With rookies reporting to Detroit Lions training camp on Saturday, we’re closing out our positional preview series. While Detroit has spent a good majority of their offseason resources bolstering the trenches, the Lions’ secondary remains an intriguing unit. The ceiling of the group is almost as low as the floor, as Detroit’s young roster has many questions to answer.
Today, we talk specifically about the cornerback group, although there is a fair amount of overlap between them and the safeties.
Before we get into it, catch up with the rest of our training camp battle previews here:
- Who is QB2 and will QB3 be on the 53-man roster?
- Sorting the running back depth chart
- Establishing a WR hierarchy
- Examining the TE2/3 competition
- Who is OT4 and will they make the roster?
- Who are the favorites for IOL4/5?
- Is there a DT depth problem?
- How man EDGE will make the 53-man roster?
- Are any LB positions safe?
Setting the table
The Detroit Lions incurred an absurd amount of injuries at the cornerback position that not only impacted the development of their young defensive backs but could alter Detroit’s plans for 2022.
The starting outside cornerback job—which was initially between Jeff Okudah, Amani Oruwariye, and Quinton Dunbar—ended up being Oruwariye and a rotating cast of characters opposite him due to Okudah suffering a torn Achilles in the season opener.
Rookie Ifeatu Melifonwu was the first to step up, but he was placed on IR after suffering a Week 2 injury (he would eventually come back and start three more games). Bobby Price, who made the conversion from safety in training camp, was up next but saw his defensive role almost completely disappear after struggling in two consecutive starts.
Next up was undrafted rookie Jerry Jacobs, who not only held the role but thrived for two months as the starter. He earned a 66.0 coverage grade from PFF in nine starts, which ranked 28th among 67 starting NFL cornerbacks over that time. Unfortunately, his season came to an early end after tearing his ACL in Week 14.
Saivion Smith and Mark Gilbert were added to the roster late in the season to help Detroit’s thinning depth, but both rarely ended up seeing the field. That’s because safety Will Harris dropped down from safety and played significant snaps both at nickel and outside cornerback.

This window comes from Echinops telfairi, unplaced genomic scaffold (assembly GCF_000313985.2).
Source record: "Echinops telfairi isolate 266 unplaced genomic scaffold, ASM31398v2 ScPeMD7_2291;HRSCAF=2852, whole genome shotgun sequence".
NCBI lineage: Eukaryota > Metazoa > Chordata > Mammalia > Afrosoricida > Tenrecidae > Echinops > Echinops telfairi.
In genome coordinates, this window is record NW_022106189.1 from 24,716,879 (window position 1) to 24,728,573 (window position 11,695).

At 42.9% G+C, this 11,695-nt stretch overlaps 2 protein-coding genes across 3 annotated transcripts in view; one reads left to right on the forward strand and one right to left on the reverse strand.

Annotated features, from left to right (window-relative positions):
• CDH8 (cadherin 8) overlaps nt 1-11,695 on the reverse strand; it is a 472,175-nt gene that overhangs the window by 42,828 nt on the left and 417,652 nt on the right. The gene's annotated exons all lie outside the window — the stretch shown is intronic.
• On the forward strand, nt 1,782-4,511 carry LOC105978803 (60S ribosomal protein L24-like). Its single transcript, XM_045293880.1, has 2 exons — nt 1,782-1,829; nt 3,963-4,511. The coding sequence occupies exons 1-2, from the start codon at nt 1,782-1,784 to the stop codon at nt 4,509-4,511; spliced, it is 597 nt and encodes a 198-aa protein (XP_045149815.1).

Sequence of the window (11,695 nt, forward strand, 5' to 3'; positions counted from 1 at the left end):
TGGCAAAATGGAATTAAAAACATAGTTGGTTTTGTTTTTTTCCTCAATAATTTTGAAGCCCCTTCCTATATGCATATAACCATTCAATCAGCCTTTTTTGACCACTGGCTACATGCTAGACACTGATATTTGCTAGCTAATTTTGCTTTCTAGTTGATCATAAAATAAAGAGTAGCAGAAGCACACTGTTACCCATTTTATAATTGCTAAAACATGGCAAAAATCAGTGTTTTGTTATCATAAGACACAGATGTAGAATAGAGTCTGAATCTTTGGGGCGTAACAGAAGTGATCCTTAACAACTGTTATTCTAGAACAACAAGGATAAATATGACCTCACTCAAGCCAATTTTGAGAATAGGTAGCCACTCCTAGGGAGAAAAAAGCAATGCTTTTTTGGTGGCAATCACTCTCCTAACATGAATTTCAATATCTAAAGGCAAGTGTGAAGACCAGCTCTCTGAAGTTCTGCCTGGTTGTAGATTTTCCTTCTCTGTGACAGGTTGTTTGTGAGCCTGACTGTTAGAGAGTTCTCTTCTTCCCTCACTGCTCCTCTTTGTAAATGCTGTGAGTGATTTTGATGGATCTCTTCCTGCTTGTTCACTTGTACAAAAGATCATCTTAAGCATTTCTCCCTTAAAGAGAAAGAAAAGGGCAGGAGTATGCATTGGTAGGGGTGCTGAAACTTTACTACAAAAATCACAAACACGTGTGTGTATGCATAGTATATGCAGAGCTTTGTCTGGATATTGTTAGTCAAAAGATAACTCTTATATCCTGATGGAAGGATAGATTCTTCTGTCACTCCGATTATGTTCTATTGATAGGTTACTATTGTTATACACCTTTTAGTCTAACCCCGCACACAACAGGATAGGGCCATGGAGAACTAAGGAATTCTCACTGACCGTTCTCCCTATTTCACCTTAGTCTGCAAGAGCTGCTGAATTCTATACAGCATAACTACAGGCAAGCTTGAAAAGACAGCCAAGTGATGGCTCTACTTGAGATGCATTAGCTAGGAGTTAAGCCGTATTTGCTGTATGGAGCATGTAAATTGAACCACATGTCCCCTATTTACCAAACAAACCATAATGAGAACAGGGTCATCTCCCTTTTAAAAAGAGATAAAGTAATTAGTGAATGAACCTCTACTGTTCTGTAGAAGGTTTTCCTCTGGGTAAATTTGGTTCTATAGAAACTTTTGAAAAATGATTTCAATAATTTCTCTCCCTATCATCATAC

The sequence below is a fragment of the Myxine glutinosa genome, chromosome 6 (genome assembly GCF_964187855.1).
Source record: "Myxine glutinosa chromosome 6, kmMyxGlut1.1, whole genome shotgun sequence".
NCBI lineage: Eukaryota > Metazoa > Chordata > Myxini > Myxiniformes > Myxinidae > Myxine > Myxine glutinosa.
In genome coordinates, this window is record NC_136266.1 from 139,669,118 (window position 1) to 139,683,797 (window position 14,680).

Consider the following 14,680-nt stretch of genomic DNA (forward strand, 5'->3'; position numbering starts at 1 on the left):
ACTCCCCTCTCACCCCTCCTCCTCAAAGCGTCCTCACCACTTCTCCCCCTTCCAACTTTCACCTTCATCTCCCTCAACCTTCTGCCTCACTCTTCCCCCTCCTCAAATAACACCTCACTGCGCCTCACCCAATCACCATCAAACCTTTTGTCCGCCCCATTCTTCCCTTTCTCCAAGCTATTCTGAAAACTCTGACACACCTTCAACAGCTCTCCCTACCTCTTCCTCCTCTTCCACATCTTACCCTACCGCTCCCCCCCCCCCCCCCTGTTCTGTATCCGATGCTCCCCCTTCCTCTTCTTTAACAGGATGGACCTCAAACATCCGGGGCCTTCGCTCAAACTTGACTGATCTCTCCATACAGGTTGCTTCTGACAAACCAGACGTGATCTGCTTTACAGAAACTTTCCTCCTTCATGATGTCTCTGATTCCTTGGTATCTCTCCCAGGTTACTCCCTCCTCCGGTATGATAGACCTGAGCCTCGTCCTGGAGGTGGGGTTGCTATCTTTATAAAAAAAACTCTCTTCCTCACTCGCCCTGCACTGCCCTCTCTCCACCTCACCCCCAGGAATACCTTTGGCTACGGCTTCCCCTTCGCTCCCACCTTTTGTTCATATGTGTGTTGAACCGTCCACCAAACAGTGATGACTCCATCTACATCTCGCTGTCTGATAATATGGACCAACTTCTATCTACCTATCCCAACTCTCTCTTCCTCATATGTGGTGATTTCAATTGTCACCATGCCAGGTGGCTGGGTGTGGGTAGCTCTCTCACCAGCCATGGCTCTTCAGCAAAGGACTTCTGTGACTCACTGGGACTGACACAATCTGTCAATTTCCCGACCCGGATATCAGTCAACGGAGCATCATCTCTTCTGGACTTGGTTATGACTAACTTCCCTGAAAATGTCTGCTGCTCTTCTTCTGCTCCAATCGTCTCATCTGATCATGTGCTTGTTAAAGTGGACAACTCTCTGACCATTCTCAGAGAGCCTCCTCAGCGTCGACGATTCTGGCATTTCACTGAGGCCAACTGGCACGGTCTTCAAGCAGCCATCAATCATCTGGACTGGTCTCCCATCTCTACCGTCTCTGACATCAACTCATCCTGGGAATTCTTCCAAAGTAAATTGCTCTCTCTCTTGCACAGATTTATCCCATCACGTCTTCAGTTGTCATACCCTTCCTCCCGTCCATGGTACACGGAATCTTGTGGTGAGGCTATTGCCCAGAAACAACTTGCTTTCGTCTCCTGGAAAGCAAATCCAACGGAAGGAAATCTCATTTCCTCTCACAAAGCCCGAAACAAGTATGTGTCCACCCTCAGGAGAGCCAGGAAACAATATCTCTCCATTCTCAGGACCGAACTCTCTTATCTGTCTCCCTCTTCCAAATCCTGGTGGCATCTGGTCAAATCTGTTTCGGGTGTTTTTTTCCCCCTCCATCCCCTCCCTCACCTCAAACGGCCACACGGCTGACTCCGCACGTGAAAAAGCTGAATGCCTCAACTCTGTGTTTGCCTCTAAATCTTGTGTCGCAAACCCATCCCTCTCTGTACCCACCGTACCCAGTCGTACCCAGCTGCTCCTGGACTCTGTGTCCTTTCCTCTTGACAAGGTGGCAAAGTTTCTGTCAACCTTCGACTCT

Speaking of the nickel position, undrafted rookie AJ Parker won that job out right out of camp. He held that role for 14 games, with Harris stepping in when Parker couldn’t. The Lions did keep veteran Nickell-Robey Coleman on the practice squad, but only made one game appearance and was not retained for 2022.
This offseason, the Lions did not invest much of anything at the position, choosing only to add competition at the nickelback job. They signed Mike Hughes to a one-year deal and drafted Chase Lucas in the seventh round. Instead, they’re hoping the position can stay much healthier this year and are banking on the development of their extremely young group.
Because there are a couple position versatile options—Harris, Melifonwu, Price—let’s just look at how many defensive backs the Lions may keep. Last year, Detroit only kept a total of 10 defensive backs on the original roster (six corners, four safeties), but that number fluctuated with the amount of injuries the Lions had to navigate through. But for the majority of the season, 10 seemed to be the goal with six corners and four safeties being the most common gameday roster.
Amani Oruwariye has one of the starting jobs on lock after completing the best season of his career in 2021. What isn’t quite settled is whether he’ll be the team’s top cornerback or CB2.
That is largely dependent on the health and skills of Jeff Okudah. During spring practice, Okudah looked close to returning to full participation, and during walkthroughs, he assumed a spot with the first-team defense. However, when full team drills commenced, it was mostly converted safety Will Harris who played opposite Oruwariye. Even if Okudah starts Day 1 in training camp, he’ll still have to win out a position considering how little on-the-field results we’ve seen from him in two years.
Harris seems to have found a new home at the cornerback position. Last year, he filled in valiantly midway through the season, and he looked even more comfortable at that position during OTAs.
“His growth has happened with being really fundamental at corner, while still understanding the savvy part of the game that comes from safety,” defensive backs coach Aubrey Pleasant said in June.
Jacobs proved he could be solid depth at the outside cornerback position, but it’s unclear when he’ll be physically ready after his ACL tear. He did not participate during spring practices, but he has promised he’ll be back “sooner than you think.”